College gymnasts discover how to have a thriving Bible study (side photo 2)

Johnson had never been seriously injured in gymnastics before.

“I had no idea how to deal with something like that,” she said. “I was really distraught by that whole experience, [but God] can knit us back together and make us stronger. I’m definitely stronger in my faith and a stronger gymnast as well. [God’s] plans are so much greater than our own.”

Trevino’s injury left lingering effects physically and emotionally. The rupture hindered her from regaining full speed and strength, weakening her vault abilities.

“Coming back and not being able to run as fast and jump as high . . . that was kind of like an identity crisis for me,” Trevino says. “That was the first time I really realized I’m a Christian who is also a gymnast, not a gymnast who happens to be a Christian,” Trevino says.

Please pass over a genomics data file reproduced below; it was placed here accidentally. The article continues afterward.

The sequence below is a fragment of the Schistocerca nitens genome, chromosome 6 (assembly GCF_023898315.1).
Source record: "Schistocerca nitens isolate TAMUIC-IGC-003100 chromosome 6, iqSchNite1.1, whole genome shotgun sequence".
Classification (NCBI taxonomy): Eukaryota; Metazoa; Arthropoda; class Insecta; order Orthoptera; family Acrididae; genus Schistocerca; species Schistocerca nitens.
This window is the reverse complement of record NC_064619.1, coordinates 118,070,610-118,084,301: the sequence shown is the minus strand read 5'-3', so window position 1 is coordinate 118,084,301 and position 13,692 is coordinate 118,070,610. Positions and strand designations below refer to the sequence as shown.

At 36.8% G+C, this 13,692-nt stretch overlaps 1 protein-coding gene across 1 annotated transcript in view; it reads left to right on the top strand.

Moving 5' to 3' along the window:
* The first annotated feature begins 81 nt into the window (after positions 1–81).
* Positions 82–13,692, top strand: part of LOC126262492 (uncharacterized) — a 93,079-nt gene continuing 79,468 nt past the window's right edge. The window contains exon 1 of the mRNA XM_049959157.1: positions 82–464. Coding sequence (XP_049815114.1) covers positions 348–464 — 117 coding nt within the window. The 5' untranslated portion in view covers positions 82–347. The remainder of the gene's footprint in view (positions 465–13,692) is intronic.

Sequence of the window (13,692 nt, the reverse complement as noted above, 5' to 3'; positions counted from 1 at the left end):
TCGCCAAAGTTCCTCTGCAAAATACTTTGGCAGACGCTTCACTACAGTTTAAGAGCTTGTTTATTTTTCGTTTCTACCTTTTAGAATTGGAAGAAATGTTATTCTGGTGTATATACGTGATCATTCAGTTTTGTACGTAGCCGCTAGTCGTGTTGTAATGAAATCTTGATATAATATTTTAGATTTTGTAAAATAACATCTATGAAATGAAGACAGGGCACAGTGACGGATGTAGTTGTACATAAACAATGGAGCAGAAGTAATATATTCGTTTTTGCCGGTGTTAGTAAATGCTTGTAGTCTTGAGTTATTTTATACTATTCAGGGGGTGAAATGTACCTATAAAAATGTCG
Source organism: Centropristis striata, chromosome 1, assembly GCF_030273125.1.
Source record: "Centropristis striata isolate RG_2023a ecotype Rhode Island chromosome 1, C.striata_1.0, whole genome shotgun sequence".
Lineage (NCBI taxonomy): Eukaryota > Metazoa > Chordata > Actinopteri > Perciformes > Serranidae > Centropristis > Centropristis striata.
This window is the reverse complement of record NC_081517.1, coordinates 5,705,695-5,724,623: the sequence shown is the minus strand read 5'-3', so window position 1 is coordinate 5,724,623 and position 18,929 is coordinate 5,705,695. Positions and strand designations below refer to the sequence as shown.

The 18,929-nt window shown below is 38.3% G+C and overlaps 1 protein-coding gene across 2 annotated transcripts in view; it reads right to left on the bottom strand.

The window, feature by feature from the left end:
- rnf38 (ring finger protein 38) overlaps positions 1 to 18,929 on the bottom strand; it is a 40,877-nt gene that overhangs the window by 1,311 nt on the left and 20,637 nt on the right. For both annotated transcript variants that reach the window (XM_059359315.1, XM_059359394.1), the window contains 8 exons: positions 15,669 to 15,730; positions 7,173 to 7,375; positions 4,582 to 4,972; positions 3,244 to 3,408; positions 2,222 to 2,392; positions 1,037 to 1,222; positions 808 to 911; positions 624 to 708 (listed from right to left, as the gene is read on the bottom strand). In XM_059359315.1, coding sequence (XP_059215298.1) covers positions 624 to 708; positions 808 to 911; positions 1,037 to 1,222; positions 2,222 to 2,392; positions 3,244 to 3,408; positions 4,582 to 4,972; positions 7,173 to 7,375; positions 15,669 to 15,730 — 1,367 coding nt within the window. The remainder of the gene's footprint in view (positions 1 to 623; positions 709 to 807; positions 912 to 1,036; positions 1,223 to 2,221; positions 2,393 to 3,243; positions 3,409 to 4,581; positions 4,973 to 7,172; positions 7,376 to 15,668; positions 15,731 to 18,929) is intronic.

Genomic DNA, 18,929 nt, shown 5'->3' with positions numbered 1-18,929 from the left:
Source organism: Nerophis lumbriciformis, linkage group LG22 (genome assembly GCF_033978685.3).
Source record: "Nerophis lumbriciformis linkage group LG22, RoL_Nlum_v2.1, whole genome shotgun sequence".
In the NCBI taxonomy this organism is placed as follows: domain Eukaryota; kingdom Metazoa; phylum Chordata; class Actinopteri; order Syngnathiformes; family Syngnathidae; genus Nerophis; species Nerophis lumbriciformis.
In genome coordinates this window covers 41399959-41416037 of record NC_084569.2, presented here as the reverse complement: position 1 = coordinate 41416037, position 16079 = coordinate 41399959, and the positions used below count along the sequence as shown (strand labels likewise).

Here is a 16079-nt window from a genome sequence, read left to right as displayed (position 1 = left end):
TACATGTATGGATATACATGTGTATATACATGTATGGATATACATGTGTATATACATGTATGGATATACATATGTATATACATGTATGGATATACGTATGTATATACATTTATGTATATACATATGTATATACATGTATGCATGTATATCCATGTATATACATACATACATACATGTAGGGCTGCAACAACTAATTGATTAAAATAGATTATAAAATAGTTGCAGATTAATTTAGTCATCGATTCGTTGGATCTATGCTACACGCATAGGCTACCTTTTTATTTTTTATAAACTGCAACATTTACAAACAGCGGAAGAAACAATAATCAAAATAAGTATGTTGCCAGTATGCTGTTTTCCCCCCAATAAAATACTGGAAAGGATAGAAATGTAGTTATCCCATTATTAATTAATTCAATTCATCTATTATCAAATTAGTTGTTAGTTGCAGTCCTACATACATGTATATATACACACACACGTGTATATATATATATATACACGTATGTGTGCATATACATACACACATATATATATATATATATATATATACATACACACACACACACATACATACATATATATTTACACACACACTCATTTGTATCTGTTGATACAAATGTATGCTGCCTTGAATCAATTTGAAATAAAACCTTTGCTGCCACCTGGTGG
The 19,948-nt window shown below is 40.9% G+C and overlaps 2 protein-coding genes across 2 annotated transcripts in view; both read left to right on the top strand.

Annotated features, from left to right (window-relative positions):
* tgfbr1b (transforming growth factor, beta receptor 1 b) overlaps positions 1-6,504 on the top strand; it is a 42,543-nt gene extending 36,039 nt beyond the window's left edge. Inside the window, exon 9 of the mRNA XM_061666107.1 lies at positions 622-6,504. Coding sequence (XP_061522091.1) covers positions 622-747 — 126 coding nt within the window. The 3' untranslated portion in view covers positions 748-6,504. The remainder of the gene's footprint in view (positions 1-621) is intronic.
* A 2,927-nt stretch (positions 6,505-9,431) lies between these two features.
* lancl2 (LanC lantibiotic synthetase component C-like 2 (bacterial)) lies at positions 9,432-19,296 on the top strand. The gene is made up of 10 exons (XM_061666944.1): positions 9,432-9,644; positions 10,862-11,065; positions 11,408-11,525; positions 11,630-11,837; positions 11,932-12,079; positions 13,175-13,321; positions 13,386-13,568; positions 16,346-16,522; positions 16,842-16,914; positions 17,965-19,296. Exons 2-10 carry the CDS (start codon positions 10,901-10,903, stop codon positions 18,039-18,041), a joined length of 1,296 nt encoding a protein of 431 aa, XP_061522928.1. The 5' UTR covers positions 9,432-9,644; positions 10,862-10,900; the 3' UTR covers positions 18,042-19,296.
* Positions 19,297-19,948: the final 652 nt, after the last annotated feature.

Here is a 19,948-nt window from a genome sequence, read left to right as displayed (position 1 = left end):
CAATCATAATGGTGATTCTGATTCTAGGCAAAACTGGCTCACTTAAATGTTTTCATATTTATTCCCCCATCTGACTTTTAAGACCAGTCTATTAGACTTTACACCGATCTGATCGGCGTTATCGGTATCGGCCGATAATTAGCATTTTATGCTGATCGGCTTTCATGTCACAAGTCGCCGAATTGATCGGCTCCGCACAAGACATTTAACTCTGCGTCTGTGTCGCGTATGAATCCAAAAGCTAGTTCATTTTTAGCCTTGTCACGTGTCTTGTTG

Trevino says this was the first time she saw a greater value in herself than her gymnastics abilities.

She cites Missouri’s Athletes in Action team as a great source of encouragement as she healed. “Those times of adversity are actually what brought me closer to the AIA staff,” Trevino says. “That’s what brought me to Bible study with [Buxman].”

Johnson and Trevino continue to impact each other and those around them. They have a new perspective on their plans and their purpose as gymnasts.

“We’re not just meant to be on this team to do gymnastics,” Trevino says. “We’re meant to be on this team to touch lives and help people.”